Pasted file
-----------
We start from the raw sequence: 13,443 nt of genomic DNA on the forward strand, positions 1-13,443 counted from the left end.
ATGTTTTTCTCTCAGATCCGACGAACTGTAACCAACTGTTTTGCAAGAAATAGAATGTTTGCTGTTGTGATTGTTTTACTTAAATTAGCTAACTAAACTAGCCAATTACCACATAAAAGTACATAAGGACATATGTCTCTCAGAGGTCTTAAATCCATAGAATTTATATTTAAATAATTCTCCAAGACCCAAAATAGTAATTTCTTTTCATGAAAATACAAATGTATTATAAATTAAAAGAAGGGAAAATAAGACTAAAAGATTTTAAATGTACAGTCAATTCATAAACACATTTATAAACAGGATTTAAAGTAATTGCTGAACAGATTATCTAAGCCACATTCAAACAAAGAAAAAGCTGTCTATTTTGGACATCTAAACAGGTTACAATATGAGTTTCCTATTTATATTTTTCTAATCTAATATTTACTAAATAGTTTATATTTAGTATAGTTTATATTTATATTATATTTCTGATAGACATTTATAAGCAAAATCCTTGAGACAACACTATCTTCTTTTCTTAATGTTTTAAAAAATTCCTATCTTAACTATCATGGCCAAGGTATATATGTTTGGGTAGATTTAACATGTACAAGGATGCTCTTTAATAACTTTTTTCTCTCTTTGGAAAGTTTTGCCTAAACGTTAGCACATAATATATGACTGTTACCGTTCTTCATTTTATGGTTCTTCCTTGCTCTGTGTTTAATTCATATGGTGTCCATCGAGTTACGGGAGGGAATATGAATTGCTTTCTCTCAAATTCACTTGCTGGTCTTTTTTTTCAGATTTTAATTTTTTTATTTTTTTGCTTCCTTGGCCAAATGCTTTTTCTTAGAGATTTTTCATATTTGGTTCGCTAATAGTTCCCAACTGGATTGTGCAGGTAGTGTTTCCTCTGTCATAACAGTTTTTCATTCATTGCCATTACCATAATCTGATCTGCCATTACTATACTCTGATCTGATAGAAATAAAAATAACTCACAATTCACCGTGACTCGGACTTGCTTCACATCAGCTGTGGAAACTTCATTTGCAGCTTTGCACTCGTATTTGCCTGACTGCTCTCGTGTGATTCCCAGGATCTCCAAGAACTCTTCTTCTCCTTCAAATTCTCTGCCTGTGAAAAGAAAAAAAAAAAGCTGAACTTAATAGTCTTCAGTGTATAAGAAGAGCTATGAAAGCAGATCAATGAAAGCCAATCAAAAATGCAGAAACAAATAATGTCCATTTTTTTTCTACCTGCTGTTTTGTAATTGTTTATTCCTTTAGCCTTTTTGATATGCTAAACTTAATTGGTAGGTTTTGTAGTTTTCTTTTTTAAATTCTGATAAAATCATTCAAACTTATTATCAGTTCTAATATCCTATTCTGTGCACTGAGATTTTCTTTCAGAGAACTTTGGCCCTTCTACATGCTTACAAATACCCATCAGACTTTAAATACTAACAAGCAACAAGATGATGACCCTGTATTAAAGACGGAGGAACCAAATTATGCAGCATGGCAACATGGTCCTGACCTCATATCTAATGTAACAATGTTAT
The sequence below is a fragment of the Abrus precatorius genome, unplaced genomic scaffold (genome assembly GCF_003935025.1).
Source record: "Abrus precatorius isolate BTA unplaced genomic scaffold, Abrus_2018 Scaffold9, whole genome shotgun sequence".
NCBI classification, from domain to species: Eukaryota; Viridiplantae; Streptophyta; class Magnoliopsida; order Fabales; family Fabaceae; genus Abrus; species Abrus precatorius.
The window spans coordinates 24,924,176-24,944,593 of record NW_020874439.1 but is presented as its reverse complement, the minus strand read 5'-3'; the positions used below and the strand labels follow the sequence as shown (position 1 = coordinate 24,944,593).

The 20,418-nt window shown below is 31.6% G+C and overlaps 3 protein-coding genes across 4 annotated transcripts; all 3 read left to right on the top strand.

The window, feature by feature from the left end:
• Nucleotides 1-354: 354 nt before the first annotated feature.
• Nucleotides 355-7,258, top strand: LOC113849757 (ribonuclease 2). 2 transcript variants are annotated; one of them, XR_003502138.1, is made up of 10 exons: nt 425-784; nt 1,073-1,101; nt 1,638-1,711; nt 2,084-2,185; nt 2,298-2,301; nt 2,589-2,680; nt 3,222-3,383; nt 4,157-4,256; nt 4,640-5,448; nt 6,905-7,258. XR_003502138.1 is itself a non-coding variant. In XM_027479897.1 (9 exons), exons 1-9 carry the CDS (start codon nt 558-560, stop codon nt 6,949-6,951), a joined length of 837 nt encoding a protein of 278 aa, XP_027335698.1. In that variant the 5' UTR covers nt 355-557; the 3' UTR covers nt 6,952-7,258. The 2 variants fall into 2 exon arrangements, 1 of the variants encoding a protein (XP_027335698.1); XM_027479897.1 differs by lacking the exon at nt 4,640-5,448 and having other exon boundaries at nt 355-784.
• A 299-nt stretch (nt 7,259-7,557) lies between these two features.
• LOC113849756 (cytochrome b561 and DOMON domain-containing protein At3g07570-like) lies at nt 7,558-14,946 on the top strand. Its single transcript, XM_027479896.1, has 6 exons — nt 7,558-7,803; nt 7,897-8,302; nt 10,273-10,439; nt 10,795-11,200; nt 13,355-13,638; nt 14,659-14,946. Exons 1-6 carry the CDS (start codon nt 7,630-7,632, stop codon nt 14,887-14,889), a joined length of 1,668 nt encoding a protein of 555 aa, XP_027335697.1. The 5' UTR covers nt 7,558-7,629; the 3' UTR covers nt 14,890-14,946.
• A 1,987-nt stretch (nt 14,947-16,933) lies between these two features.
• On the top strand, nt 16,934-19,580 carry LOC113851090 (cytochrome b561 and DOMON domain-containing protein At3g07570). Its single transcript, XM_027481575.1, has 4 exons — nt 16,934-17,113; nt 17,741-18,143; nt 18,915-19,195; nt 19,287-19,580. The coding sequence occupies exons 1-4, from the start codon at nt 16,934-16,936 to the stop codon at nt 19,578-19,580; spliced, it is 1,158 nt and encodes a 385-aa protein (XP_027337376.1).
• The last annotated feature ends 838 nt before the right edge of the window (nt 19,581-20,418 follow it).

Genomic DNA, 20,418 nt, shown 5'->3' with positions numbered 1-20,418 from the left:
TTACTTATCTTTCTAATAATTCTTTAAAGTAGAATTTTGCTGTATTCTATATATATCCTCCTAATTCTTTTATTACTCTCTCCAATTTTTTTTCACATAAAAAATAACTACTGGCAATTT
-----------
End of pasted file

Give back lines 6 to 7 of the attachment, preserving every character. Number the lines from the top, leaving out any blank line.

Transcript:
The window spans coordinates 24,924,176-24,944,593 of record NW_020874439.1 but is presented as its reverse complement, the minus strand read 5'-3'; the positions used below and the strand labels follow the sequence as shown (position 1 = coordinate 24,944,593).

The 20,418-nt window shown below is 31.6% G+C and overlaps 3 protein-coding genes across 4 annotated transcripts; all 3 read left to right on the top strand.